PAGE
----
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Honda "tremendously accommodating" in Red Bull engine transfer

Honda "tremendously accommodating" in Red Bull engine transfer


Honda "tremendously accommodating" in Red Bull engine transfer

Honda "tremendously accommodating" in Red Bull engine transfer
Ian Parkes & Sam Hall

Christian Horner has praised power unit supplier Honda for its willingness to allow Red Bull to continue using its technology until 2025.

In October, Honda announced it would be walking away from Formula 1 at the end of this year after just a seven-season stay following its return to the sport with McLaren in 2015.

Until 2019, when Red Bull first used the Honda power unit, the team had been a customer of a rival team in Renault, a situation Horner did not want to return to.

In tandem with an engine freeze for three years from 2022, Red Bull and Honda struck a deal that will see the team take over the technology created by the Japanese manufacturer.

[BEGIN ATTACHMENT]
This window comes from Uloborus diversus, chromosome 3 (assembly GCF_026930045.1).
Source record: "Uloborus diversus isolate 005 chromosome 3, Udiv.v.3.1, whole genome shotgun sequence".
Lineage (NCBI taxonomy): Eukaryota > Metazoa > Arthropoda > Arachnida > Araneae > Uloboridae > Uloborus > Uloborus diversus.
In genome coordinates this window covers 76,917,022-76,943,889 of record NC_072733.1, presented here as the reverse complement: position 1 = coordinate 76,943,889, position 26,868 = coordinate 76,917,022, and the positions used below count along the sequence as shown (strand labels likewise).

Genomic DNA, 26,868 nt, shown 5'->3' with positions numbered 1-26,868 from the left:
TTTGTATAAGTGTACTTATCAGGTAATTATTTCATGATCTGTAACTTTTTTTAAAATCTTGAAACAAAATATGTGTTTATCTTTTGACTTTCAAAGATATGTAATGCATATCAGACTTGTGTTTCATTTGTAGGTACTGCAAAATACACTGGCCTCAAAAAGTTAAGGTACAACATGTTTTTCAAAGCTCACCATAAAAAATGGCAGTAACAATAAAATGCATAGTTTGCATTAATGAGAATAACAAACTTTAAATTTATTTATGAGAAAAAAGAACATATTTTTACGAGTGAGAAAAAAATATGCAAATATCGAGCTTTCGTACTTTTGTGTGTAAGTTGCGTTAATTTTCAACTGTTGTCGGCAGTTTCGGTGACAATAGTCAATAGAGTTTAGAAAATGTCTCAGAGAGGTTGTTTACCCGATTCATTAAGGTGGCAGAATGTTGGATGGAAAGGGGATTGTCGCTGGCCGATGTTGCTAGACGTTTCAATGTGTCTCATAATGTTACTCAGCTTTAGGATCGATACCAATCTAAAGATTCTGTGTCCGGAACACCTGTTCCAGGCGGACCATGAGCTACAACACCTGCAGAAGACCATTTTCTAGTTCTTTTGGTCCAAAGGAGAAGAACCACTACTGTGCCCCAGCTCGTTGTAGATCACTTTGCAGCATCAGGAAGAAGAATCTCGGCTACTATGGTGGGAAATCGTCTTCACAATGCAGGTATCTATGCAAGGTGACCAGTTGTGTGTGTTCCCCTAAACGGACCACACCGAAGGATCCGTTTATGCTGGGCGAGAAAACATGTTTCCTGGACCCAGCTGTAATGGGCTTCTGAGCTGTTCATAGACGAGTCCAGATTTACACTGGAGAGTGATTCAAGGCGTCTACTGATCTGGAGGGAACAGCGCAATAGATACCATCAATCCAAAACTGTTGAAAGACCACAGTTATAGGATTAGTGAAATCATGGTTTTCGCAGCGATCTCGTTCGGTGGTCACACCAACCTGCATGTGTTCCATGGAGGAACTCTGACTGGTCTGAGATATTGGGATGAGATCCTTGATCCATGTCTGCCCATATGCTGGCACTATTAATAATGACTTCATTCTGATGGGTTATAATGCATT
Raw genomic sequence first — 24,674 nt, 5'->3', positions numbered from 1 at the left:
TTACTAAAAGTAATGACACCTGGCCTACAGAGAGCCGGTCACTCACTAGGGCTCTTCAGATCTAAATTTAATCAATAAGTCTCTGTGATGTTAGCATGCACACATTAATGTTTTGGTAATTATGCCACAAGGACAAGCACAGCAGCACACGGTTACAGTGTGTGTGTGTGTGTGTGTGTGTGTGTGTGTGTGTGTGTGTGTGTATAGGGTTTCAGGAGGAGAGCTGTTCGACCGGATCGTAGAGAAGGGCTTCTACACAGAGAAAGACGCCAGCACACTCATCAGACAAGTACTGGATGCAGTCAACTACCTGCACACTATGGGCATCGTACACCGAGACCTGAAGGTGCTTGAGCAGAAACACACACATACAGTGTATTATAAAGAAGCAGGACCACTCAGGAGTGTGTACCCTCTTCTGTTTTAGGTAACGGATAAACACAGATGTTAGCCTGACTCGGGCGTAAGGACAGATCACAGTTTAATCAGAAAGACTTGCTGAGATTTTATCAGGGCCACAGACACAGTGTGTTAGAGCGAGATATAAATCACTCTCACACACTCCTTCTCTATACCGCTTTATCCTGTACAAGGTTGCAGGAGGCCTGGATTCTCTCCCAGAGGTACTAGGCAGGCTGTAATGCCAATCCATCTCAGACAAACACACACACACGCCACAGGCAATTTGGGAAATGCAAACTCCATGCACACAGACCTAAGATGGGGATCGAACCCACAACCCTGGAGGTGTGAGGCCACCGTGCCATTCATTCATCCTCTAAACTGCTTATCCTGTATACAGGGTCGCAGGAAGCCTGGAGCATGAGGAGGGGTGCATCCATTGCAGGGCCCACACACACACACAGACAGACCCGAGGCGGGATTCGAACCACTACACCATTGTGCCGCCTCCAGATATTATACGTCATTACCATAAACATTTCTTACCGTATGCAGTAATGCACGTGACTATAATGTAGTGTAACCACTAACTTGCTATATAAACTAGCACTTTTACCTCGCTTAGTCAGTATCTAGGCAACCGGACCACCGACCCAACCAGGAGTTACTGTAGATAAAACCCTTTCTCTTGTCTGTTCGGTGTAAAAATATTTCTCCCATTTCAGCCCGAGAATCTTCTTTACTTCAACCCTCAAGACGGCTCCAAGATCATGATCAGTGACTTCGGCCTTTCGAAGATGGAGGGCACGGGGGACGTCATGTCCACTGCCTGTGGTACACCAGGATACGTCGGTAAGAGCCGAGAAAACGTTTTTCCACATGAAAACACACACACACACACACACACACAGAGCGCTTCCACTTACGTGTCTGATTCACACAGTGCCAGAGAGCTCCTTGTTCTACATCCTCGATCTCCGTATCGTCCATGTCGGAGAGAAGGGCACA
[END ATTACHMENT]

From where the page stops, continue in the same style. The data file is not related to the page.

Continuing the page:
"I have to say, Honda have been tremendously accommodating to enable this to happen and to give us the necessary time to get ourselves geared up," said Horner.

Explaining the role Honda will play ahead of its departure, Horner added: “We have the introduction of a new fuel, the E10, so Honda will continue to develop the engine around that fuel.

"They will hand over the engine effectively for the start of the freeze and they will continue to assist during 2022 with the assembly of engines."

Whilst there will be a number of changes being made behind the scenes as Red Bull prepares to take on its additional duties, Horner confirmed it will be business as normal for Red Bull and Honda at race weekends this year.

With the team rolling out its new car for this year, the RB16B, for a filming day at Silverstone on Wednesday, Horner added: "Honda are continuing to operate as usual this year whilst they are committed to Formula 1 until December.

"During which time they will obviously be working with our fuel partner, Exxon Mobil, which they are currently doing with the development of the E10 fuel which is obviously the biggest regulation change into next year.

"So it is business as usual into the 2021 year and obviously the engine will be handed over for pre-season testing next year.”


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